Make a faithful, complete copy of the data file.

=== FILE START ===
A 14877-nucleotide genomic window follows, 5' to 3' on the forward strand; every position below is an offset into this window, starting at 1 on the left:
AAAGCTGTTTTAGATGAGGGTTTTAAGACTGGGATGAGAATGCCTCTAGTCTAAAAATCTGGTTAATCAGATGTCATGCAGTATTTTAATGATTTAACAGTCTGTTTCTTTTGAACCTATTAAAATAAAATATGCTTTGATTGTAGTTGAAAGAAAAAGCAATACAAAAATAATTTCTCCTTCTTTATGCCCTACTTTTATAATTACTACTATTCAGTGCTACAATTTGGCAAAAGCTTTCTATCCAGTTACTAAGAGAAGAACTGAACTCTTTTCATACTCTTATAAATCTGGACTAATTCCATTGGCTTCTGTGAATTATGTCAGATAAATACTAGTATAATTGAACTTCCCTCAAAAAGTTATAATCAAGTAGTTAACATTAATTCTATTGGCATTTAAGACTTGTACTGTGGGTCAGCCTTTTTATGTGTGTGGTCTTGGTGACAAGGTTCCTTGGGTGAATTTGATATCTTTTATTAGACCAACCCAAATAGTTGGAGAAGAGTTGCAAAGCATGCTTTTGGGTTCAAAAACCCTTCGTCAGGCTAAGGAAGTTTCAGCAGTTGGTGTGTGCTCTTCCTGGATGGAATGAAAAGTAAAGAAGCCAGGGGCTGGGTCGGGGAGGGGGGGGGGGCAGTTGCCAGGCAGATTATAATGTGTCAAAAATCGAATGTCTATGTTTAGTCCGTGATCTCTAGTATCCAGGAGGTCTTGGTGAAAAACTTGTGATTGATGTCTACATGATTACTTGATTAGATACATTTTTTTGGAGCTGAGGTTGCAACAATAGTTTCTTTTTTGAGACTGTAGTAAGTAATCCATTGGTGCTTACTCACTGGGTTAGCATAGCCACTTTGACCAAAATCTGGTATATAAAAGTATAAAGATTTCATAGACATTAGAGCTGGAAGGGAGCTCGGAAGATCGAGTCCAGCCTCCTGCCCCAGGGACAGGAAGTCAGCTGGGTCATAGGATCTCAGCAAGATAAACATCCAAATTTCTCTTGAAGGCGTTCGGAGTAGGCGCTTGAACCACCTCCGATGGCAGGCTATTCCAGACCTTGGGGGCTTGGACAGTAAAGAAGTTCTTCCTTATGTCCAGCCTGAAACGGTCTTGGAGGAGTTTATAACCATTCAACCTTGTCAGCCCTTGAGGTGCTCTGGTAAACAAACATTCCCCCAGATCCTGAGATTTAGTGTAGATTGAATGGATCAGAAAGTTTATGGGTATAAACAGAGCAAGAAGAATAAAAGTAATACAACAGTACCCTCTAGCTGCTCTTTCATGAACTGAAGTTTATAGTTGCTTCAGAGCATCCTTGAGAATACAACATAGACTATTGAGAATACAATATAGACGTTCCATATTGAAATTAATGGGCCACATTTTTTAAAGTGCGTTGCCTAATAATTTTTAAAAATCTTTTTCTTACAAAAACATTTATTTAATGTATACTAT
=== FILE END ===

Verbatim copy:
A 14877-nucleotide genomic window follows, 5' to 3' on the forward strand; every position below is an offset into this window, starting at 1 on the left:
AAAGCTGTTTTAGATGAGGGTTTTAAGACTGGGATGAGAATGCCTCTAGTCTAAAAATCTGGTTAATCAGATGTCATGCAGTATTTTAATGATTTAACAGTCTGTTTCTTTTGAACCTATTAAAATAAAATATGCTTTGATTGTAGTTGAAAGAAAAAGCAATACAAAAATAATTTCTCCTTCTTTATGCCCTACTTTTATAATTACTACTATTCAGTGCTACAATTTGGCAAAAGCTTTCTATCCAGTTACTAAGAGAAGAACTGAACTCTTTTCATACTCTTATAAATCTGGACTAATTCCATTGGCTTCTGTGAATTATGTCAGATAAATACTAGTATAATTGAACTTCCCTCAAAAAGTTATAATCAAGTAGTTAACATTAATTCTATTGGCATTTAAGACTTGTACTGTGGGTCAGCCTTTTTATGTGTGTGGTCTTGGTGACAAGGTTCCTTGGGTGAATTTGATATCTTTTATTAGACCAACCCAAATAGTTGGAGAAGAGTTGCAAAGCATGCTTTTGGGTTCAAAAACCCTTCGTCAGGCTAAGGAAGTTTCAGCAGTTGGTGTGTGCTCTTCCTGGATGGAATGAAAAGTAAAGAAGCCAGGGGCTGGGTCGGGGAGGGGGGGGGGGCAGTTGCCAGGCAGATTATAATGTGTCAAAAATCGAATGTCTATGTTTAGTCCGTGATCTCTAGTATCCAGGAGGTCTTGGTGAAAAACTTGTGATTGATGTCTACATGATTACTTGATTAGATACATTTTTTTGGAGCTGAGGTTGCAACAATAGTTTCTTTTTTGAGACTGTAGTAAGTAATCCATTGGTGCTTACTCACTGGGTTAGCATAGCCACTTTGACCAAAATCTGGTATATAAAAGTATAAAGATTTCATAGACATTAGAGCTGGAAGGGAGCTCGGAAGATCGAGTCCAGCCTCCTGCCCCAGGGACAGGAAGTCAGCTGGGTCATAGGATCTCAGCAAGATAAACATCCAAATTTCTCTTGAAGGCGTTCGGAGTAGGCGCTTGAACCACCTCCGATGGCAGGCTATTCCAGACCTTGGGGGCTTGGACAGTAAAGAAGTTCTTCCTTATGTCCAGCCTGAAACGGTCTTGGAGGAGTTTATAACCATTCAACCTTGTCAGCCCTTGAGGTGCTCTGGTAAACAAACATTCCCCCAGATCCTGAGATTTAGTGTAGATTGAATGGATCAGAAAGTTTATGGGTATAAACAGAGCAAGAAGAATAAAAGTAATACAACAGTACCCTCTAGCTGCTCTTTCATGAACTGAAGTTTATAGTTGCTTCAGAGCATCCTTGAGAATACAACATAGACTATTGAGAATACAATATAGACGTTCCATATTGAAATTAATGGGCCACATTTTTTAAAGTGCGTTGCCTAATAATTTTTAAAAATCTTTTTCTTACAAAAACATTTATTTAATGTATACTAT